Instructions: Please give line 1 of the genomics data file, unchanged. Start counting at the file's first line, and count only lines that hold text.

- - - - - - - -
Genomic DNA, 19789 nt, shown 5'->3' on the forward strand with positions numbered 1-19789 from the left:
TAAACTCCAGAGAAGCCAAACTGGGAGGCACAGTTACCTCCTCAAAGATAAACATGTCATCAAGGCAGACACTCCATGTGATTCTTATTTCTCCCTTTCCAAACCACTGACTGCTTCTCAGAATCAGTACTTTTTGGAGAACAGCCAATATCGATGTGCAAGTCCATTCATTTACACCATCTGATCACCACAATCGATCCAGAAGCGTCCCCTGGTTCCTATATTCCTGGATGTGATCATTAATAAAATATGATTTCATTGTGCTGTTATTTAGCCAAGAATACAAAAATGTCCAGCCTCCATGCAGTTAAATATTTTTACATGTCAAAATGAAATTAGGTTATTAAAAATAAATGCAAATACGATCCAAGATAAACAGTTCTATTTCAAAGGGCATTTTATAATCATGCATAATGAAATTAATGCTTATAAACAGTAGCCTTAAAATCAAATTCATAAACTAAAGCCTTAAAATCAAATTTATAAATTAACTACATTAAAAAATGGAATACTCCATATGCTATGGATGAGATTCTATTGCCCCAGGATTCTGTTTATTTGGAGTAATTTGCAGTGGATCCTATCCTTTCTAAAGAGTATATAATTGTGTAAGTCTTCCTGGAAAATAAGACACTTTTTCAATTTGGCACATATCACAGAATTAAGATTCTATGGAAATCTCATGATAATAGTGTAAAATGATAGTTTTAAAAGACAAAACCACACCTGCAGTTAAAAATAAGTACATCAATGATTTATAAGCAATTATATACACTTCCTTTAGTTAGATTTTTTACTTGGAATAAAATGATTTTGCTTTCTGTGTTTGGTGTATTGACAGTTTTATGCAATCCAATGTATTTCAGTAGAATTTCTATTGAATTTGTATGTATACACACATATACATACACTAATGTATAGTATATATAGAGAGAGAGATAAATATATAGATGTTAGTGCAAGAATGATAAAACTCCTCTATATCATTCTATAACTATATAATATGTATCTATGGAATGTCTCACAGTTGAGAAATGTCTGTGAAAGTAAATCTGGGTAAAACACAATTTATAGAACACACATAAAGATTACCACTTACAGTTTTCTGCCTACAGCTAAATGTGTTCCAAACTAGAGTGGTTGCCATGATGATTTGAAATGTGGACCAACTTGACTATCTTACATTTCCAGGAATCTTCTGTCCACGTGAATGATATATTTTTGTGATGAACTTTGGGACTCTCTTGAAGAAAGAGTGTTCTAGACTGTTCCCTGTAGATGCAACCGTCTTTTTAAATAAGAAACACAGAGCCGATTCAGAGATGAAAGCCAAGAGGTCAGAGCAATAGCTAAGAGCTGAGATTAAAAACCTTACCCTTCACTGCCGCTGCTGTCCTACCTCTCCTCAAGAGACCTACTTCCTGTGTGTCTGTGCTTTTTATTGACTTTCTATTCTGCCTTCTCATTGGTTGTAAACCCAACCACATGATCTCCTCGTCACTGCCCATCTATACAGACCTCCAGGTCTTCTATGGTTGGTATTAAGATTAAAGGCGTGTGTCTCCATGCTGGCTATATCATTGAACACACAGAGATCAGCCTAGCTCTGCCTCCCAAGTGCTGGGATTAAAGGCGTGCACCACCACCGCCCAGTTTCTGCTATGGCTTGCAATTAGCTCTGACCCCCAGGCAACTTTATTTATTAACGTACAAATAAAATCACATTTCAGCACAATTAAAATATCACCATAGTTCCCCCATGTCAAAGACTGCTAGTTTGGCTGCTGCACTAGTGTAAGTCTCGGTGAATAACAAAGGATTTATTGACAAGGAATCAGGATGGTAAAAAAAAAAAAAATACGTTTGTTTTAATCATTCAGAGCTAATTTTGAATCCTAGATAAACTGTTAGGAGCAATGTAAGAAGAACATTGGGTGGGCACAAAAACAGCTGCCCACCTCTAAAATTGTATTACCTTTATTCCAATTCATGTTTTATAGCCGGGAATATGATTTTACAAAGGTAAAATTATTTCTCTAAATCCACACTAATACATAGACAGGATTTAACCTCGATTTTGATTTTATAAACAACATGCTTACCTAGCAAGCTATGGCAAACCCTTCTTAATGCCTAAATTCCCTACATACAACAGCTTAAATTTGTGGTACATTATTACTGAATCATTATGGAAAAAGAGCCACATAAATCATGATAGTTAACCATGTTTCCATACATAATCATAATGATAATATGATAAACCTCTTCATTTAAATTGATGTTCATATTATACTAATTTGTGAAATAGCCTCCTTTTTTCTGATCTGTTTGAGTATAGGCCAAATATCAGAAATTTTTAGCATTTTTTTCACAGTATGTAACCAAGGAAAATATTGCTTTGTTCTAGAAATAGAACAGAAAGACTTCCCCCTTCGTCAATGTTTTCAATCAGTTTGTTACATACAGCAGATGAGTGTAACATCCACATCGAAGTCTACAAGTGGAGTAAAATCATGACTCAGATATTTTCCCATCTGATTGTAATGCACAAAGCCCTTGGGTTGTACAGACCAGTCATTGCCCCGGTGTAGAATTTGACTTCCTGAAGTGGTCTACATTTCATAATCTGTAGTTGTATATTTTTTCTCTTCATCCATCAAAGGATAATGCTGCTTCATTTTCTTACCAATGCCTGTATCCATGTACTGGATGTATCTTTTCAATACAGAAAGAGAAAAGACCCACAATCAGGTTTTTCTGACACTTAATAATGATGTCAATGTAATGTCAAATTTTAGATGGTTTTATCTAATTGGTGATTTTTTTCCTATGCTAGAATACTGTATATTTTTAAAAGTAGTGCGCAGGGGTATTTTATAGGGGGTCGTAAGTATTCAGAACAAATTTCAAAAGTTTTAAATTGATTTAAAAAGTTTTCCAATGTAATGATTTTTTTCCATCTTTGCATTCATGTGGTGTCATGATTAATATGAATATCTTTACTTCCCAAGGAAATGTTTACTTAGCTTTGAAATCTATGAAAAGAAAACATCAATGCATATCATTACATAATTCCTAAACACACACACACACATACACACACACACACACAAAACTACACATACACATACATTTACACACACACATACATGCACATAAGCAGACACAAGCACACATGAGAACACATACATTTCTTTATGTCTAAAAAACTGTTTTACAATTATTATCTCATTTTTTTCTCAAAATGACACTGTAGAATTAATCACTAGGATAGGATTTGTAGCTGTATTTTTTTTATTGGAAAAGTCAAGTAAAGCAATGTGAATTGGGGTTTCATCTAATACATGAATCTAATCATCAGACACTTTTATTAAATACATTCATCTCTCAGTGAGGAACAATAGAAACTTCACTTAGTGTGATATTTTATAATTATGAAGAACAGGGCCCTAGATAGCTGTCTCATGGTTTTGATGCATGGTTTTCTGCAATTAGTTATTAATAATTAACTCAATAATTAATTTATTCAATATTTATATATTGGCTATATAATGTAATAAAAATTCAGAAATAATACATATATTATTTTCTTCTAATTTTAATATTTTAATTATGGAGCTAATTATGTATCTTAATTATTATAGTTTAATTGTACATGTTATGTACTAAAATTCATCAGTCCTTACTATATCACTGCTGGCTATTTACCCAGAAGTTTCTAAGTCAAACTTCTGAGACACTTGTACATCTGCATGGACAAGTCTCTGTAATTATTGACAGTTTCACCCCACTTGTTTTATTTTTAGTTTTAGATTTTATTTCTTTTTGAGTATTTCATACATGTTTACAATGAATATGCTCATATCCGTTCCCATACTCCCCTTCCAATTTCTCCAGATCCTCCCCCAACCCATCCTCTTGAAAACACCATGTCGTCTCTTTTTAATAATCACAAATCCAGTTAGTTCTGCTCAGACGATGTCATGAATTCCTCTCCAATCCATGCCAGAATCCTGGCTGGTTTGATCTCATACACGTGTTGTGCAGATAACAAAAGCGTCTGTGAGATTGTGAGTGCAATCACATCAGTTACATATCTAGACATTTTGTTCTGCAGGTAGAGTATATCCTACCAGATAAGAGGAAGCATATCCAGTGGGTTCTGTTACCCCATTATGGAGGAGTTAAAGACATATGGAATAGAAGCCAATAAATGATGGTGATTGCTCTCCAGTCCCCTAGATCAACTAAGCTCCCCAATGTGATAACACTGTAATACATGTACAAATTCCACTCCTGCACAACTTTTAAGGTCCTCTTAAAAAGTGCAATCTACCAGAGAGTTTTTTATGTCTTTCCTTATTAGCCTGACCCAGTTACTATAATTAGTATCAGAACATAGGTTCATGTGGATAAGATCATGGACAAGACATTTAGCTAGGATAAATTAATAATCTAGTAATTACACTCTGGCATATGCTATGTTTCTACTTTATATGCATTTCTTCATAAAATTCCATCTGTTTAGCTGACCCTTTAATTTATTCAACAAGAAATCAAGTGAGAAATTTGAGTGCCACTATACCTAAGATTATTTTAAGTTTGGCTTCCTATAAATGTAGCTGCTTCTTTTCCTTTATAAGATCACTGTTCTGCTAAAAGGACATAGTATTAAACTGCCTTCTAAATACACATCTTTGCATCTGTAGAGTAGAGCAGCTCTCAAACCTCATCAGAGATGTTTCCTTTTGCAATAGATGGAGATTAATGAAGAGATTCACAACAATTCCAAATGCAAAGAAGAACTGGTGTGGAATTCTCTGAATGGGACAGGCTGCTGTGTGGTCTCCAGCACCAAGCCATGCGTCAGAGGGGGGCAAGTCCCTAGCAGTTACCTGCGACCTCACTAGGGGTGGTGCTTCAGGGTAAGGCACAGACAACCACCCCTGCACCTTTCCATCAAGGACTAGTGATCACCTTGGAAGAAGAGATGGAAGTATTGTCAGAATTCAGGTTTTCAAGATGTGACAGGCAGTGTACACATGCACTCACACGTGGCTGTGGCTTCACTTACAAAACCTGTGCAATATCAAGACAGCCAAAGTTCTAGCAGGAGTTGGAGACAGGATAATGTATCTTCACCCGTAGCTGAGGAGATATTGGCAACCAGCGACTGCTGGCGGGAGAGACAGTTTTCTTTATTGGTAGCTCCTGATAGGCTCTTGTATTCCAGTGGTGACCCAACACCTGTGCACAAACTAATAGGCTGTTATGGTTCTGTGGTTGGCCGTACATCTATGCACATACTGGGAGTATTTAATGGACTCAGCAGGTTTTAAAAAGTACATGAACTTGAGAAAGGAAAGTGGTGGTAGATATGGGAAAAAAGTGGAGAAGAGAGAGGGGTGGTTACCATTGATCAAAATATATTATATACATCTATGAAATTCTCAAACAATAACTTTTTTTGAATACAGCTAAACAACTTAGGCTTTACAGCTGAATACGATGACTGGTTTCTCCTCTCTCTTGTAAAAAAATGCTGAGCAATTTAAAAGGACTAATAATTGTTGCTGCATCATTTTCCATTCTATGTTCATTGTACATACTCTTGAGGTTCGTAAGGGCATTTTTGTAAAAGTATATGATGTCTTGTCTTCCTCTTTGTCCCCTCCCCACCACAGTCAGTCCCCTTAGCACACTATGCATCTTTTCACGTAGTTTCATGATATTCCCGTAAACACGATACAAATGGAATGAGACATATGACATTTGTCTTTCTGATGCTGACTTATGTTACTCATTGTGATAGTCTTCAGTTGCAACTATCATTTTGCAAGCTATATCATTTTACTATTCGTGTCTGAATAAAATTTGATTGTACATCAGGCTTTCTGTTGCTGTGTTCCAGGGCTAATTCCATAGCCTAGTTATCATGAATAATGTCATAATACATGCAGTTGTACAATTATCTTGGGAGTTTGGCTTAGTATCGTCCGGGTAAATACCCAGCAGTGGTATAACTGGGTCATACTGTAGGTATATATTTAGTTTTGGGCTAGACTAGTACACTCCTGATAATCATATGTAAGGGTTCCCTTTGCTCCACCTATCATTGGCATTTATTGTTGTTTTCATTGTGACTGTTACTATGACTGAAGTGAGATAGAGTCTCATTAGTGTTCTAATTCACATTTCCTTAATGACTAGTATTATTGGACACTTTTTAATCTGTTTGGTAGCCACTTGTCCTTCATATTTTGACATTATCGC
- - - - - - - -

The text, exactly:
Genomic DNA, 19789 nt, shown 5'->3' on the forward strand with positions numbered 1-19789 from the left: